Officials developed the survey based on the values that came out of the departmental conversations and listening periods. The survey, which was sent to all staff members, received 170 respondents split relatively evenly across the two schools (53% HPHS; 46% DHS).
The desire to have the frequency of contact with students at four days was a strong preference (83%) among respondents.
About 64 percent of respondents said they prefer a mix of shorter and longer periods as the cadence of the weekly schedule. A nearly identical percentage of respondents stated support for different start times at each school but same end times.
Responses were far more varied when asked about topics like homeroom and the frequency and duration to collaborate with staff, Anderson noted.
The survey also asked staff to determine their most important theme priority moving forward. Results showed that the frequency of contact with students per week and the length of the period was the most listed priority while the frequency and length of homeroom was flagged as the least important.
Anderson also provided the board with a list of bell schedule constraints that the committee is working with.
The committee is operating under the premise that the number of periods will be eight and will also include one optional period, which will either be an early or late-bird session.
The length of the teacher work week will be no more than 35 hours and 30 minutes, Anderson said, while noting that any increase would require discussion between the education association and the board.
The committee is reviewing the threshold on instructional minutes and trying to match minimum current instructional minutes per period at DHS, which is approximately 206 minutes.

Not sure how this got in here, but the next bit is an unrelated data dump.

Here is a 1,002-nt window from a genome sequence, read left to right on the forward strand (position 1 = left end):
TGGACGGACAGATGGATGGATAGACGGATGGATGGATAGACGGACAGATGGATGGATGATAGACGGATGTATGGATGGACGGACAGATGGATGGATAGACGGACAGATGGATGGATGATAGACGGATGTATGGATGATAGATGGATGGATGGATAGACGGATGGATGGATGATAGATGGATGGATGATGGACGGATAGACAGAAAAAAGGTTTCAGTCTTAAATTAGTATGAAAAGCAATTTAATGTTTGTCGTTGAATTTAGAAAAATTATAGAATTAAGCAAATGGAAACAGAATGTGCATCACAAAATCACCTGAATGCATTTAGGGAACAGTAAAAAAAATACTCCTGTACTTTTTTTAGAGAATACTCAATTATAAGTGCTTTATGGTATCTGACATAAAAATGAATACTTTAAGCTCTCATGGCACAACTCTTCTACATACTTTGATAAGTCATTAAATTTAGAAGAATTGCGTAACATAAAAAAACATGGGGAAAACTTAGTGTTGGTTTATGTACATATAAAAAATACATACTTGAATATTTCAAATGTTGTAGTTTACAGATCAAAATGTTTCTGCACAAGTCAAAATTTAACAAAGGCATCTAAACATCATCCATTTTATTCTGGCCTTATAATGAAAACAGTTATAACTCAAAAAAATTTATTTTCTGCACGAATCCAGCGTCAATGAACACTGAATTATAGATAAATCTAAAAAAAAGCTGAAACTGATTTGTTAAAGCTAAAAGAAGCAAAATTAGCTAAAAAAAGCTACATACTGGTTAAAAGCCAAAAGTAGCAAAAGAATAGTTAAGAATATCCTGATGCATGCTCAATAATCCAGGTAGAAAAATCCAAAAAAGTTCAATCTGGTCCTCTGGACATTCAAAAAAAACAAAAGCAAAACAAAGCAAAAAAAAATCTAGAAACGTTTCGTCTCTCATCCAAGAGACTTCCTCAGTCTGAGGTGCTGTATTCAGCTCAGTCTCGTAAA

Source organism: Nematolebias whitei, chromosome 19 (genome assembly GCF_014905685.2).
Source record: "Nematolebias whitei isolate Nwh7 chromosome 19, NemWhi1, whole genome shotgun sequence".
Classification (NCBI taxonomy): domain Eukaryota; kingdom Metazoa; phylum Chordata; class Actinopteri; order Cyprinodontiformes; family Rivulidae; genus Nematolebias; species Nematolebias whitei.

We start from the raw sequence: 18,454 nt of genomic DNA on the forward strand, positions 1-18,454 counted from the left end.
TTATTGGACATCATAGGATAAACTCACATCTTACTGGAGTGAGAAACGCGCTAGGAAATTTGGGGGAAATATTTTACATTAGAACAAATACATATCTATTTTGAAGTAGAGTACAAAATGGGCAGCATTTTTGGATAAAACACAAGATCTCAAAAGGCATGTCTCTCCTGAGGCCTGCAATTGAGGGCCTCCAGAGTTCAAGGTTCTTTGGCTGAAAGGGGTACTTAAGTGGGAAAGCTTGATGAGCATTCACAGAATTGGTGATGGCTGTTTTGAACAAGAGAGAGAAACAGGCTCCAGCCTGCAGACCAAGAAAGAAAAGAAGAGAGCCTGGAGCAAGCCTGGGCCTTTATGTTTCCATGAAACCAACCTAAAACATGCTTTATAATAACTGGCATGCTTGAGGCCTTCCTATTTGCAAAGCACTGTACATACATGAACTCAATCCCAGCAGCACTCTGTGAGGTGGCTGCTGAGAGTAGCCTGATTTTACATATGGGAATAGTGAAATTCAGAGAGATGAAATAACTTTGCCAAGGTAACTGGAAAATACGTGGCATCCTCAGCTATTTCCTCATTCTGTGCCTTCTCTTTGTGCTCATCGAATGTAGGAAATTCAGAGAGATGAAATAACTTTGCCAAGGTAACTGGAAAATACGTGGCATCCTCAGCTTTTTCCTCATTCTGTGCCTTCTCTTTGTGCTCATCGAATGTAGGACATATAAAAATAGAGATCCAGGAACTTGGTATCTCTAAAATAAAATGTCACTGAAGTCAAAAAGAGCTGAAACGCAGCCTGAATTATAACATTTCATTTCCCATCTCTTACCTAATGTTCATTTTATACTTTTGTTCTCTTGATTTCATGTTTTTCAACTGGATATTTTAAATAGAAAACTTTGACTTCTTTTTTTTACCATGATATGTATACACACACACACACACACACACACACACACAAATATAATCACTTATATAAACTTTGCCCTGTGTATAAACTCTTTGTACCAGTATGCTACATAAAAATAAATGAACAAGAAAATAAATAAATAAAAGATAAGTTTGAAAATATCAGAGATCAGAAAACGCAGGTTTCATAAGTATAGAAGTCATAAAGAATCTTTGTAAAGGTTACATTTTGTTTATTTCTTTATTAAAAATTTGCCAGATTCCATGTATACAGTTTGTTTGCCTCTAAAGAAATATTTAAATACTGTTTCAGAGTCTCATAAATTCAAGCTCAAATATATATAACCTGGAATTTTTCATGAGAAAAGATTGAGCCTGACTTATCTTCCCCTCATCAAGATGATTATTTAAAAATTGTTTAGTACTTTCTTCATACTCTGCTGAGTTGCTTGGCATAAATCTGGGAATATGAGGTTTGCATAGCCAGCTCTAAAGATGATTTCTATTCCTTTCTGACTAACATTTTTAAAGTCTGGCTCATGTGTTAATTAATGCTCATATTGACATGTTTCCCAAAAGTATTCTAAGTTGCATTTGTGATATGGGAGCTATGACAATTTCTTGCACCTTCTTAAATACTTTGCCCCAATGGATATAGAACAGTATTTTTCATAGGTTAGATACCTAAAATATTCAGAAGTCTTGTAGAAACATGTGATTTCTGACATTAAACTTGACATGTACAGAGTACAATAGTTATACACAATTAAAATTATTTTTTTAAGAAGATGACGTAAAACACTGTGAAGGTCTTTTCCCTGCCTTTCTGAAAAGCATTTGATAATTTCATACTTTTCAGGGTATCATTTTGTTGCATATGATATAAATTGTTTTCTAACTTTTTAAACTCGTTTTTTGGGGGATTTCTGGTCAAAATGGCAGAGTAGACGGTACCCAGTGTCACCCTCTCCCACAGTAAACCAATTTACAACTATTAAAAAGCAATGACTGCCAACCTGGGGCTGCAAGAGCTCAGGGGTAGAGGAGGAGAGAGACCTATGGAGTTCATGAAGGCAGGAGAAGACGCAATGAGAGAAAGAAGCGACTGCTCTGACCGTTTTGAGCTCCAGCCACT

Ending time is also a key constraint to consider as officials must weigh the limitations that exist surrounding Wolters Field as the lights at that facility must be turned off by a certain point. Thus, right now, the goal is to keep Highland Park’s end time as close as possible to its current end time of 3:05 p.m.
The committee’s next step is to continue ongoing conversations with surrounding school districts to gather feedback regarding any potential “special features” that may be included in the schedule, such as WIN (what I need) periods. Members will then develop several bell schedule models for feedback among staff and students, Anderson said.
“This is an incredible first step along the way and I think the board (feels) the general direction is correct,” Board President Daniel Struck said while expressing thanks to the committee members and noting “it’s been a herculean job.”
“It’s a project that has bedeviled this district and all our sister districts continuously, trying to get the day right,” Struck added.
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Martin Carlino is a co-founder and the senior editor who assigns and edits The Record stories, while also bylining articles every week. Martin is an experienced and award-winning education reporter who was the editor of The Northbrook Tower.